Associations and Climate Change: The Time Is Now

 Alcorn Engel - Associations and Climate Change March 14, 2024 By: Elizabeth Weaver Engel, CAE and Shelly Cumbie Alcorn, CAE

Sustainability has become a hot topic for the association industry, as association executives realize that climate change is not just a moral imperative, it’s a business imperative.

To quote from ASAE’s well-attended May 2023 webinar, Associations' Role in Climate Change: The UN Climate Conference, COP27 & Beyond: “Either as part of environmental, social, and governance (ESG) initiatives or looking at impact and legacy, associations are increasingly grappling with the role sustainability plays in supporting their work and advancing their missions.” 

Climate change is real. It’s happening. It’s caused by human action, and it’s accelerating. However, taking action presents a challenge for a variety of reasons. The problem is so overwhelming that it can be hard to know where to start. Humans have some built-in cognitive biases that make it hard for us to even think clearly about existential risk and complex change—and climate change is both.

Many of the solutions that are presented to us are either very large-scale (e.g., the annual U.N. COP meetings, the Kyoto Protocol, the Paris Agreement) or are narrowly focused on consumer choices (like upgrading to an electric car, installing solar panels, eating less meat). The majority of human life, including being part of an association, takes place somewhere in between those two extremes.

What Role Can Associations Play in Addressing Climate Change?

Associations need to develop resilience (the ability to bounce back when bad things happen) and learn to adapt (fundamentally change how we live and work) in their internal operations, their member-facing programs, products and services, and as leaders and representatives of the professions and industries they exist to serve.

What might that look like? As an obvious example, according to the American Institute of Architects, “Buildings contribute nearly 40% of annual greenhouse gas emissions.” This includes your office building and your staff has to get there in the first place. Can your association adapt to a different way of working?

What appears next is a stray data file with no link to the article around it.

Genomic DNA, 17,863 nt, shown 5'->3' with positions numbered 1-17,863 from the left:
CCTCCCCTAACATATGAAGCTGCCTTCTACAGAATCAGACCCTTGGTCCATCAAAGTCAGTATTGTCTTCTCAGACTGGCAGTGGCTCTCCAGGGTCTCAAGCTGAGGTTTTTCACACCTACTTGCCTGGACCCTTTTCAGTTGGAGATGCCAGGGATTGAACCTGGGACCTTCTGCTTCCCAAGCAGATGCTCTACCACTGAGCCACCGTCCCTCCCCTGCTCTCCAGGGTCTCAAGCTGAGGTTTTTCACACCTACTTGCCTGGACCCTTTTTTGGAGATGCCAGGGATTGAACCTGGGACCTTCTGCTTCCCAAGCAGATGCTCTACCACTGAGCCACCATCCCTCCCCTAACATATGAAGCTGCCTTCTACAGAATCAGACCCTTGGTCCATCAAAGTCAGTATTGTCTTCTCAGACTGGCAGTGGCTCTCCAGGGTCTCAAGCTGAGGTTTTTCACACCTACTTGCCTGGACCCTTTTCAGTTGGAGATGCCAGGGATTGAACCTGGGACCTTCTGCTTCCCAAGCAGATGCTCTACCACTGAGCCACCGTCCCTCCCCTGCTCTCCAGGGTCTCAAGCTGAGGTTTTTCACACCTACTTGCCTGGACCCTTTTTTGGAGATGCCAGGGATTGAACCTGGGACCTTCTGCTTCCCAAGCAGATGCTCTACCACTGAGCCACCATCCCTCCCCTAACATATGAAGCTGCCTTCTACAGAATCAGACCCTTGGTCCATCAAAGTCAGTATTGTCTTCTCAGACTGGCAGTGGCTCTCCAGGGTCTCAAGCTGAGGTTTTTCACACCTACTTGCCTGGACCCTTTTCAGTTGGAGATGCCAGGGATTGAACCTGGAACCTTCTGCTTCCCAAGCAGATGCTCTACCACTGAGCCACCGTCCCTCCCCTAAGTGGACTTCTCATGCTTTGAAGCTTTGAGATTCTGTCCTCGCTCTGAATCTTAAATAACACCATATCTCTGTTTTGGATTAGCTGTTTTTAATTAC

Meanwhile, weather patterns are becoming less predictable, weather incidents are becoming more extreme, and extreme weather incidents are becoming more frequent. Your crisis planning and risk management systems and practices need to adapt as a result.

The Washington, D.C., chapter of the American Planning Association recommends focusing on four critical stages in your crisis planning:

  1. Mitigation: thinking long-term to reduce risk

  2. Preparedness: having an emergency plan and making sure it’s up to date

  3. Response: marshaling resources so you’re ready to act during a crisis

  4. Recovery: helping your organization or community get back on its feet after the crisis

How Can Associations Help Staff and Members Develop Resilience?

Climate disasters affect everyone’s emotions and mental health, but your youngest employees and members are particularly at risk of negative mental health outcomes. The American Psychological Association recommends offering programs that promote “a sense of meaning or purpose, coping and self-regulation skills, self-efficacy, social connections, community cohesion, practical preparations for disasters and other climate impacts, and taking productive action on climate change.” Associations are natural nexus of the exact types of social and community connections the APA recommends., a membership and advocacy organization that works to shift industries out of fossil fuels, protect old-growth forests, and mobilize people to advocate for climate change-friendly government policy, has developed those types of programs, placing a particular emphasis on staff mental health via traditional employee benefits like fully paid health, dental, and vision coverage for staff and their dependents and generous personal leave, and via innovative efforts like offering sabbatical leaves, creating a BIPOC wellness fund, and instituting an organization-wide meditation and mindfulness practice.

Together, We Can Take Action

Different professions and industries are all operating at different levels of knowledge about the

implications of climate change, and that affects the space the associations that represent those professions and industries have to act. But the continued survival of those professions and industries depends on their ability to adapt quickly to this rapidly evolving situation.

Fortunately, that’s why people build associations in the first place: to solve a problem collectively that they’ve been unable to solve individually. Associations are perfect social laboratories to hold conversations and develop change agendas to create a better world for all of us. Association executives are pros at tailoring communications to groups with different levels of knowledge and information, regularly mobilizing members and the public to encourage group action and influencing policy and policymakers. We can do this, together.

To learn more, download our free whitepaper, The Time Is Now: Association Resilience and Adaptation and the Anthropocene Climate Disruption.


Elizabeth Weaver Engel, CAE

Elizabeth Weaver Engel, M.A., CAE, has been a member of the association community for more than 25 years. She is currently chief strategist at Spark Consulting.

Shelly Cumbie Alcorn, CAE

Shelly Cumbie Alcorn serves as the principal futurist for Michelle Alcorn and Associates and a convener of the Association Climate Action Coalition. She is laser focused on the global climate emergency and obsessed with the idea that associations can make a significant difference.